Contents - March 2006

Special Report
Agency pioneers
The language travel industry has come a long way, but what was the agency industry like in the early days, who were the pioneers, and how have some of the long-standing businesses evolved over the years? Amy Baker takes a look at the history of the business.

High season
Despite the growing number of people who take language programmes outside of the peak season, the summer months in Europe in particular remain highly popular for language travel, as Gillian Evans reports.

New Zealand's wide appeal
One of the most geographically isolated countries in the world, New Zealand offers language travellers an endless range of exciting experiences. Gillian Evans finds out more about this fascinating destination.


And away they go
The annual results of our globally comparative Status survey are made available in this issue, allowing direct comparison of trends such as nationality breakdown, student recruitment and price across countries (page 50). The results are engaging; New Zealand made the most use of agents for its student recruitment in 2004, for example, while Spain appeared to have the cheapest prices for tuition overall.

New Zealand will be glad of some good agent partners given that the most recent 2005 figures, released by the Ministry of Education, indicate further declines in student numbers for this country (page 6). A government minister has promised to lend his attention to the issue of the collapse in Chinese student numbers at least.

As agents will testify, it is not price alone that puts students on seats, and New Zealand is pretty much the median when it comes to price, according to our Status surveys. Other factors such as distance, visa issues, and increasingly, long-term prospects in a country also influence a student's study abroad decision.

In other countries, governments seem to be stepping up efforts to attract international students, mindful of this fact. For example, in the UK, revised working rights for some graduates are being introduced, which will enhance the appeal of studying long-term in the country (page 53). Frankly, the UK needs to promote such advantages – it had the highest tuition rates in 2004 according our Status survey (page 50).

Canada has implemented work-rights for full-time students in many provinces, following successful pilot programmes (page 53), and it has also improved its long-term migration appeal by announcing that it will be easier for graduating students to gain resident status in the country (page 7). With extra funding being channelled into a website advising students of their options in Canada, it seems as if the country is posturing to rise up the league table of preferred destinations.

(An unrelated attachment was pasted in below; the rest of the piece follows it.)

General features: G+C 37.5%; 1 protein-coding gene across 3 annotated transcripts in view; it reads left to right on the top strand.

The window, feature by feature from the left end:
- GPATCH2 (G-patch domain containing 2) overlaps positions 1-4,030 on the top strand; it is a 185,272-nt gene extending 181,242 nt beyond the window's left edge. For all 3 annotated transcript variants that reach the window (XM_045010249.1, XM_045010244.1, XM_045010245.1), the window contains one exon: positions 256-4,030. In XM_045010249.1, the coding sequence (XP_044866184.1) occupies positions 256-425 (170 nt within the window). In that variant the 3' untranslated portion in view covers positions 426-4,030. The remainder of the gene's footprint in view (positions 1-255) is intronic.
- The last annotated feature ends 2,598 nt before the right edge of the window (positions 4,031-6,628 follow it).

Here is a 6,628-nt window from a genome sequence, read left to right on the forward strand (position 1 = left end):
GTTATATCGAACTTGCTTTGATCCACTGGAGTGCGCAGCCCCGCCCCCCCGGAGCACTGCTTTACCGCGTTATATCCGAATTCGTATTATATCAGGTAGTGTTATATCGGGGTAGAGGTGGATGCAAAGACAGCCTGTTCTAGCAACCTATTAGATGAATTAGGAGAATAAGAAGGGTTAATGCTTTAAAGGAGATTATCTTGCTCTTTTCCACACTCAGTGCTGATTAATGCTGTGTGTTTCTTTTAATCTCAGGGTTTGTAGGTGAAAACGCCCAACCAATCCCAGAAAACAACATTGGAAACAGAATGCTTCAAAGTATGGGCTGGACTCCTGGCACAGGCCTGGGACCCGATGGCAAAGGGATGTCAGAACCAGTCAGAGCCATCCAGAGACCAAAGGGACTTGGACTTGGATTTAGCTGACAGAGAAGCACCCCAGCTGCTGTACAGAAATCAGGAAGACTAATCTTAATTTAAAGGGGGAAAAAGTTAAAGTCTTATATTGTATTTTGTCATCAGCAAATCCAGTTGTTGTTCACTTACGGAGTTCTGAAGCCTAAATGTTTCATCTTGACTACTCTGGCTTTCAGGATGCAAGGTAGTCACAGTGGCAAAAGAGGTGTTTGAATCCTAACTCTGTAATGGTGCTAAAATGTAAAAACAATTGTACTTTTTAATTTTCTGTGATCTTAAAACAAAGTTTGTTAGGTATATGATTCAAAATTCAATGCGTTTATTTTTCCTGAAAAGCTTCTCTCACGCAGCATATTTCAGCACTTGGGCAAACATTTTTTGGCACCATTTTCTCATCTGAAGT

The USA, famously recalcitrant in recent years in terms of actively recruiting internationals, is also intending to tour education fairs this year to promote its message, although immigration reform is not on the cards as yet (page 53). And the Irish government has provided funding to teach young Japanese and Korean students about the joys of Ireland, through a classroom kit for teachers (page 7). International student recruitment is certainly on the radar of governments worldwide as they rev up for a dynamic 2006.

And away they go

NZ numbers plummet
Acpet plays key role in forum in China
Canada improves immigration routes
MEI~Relsa's study kit for key Asian markets
AMIE is born in Mexico
US think tank pushes study abroad

Travel News
Record increase for Europe's airlines
Low-cost UK?US flight on the horizon
Budget Hong Kong airline takes off

Agency News
Alto survey results: agency role is key
IDP poses strong competition to agents

Agency Survey
Russia looks ahead,
Although not experiencing the same growth as in our previous Agency Survey, Russian agencies painted a picture of health for the country's outbound language travel market. Further growth and expansion is also predicted for the next 12 months, according to our respondents.

Australia feedback
Agent usage was high among the students taking part in our Feedback survey on Australia, although the high number of Asian students meant that personal recommendations from friends and family still remained an important way of finding out where to study.

Course Guide
Summer courses
Summer activity courses in the USA and Canada are popular with all ages, although they particularly appeal to the teen market.

Spanish and culture
Spanish language programmes that offer a dedicated cultural element are reported to be performing well, especially those combining Spanish language with dance tuition. We profile a range of such programmes in Spain.

City Focus
Paris's possibilities
Trendy art galleries, elegant department stores, restaurants, parks and even a beach all combine to make Paris one of the world's favourite destinations, says Jane Vernon Smith.

Global comparison
In our global comparison article, we provide a breakdown of results from our Status surveys over the past year. In this article, it is possible to compare the nationality breakdown for international students across the major language teaching markets in the world for 2004.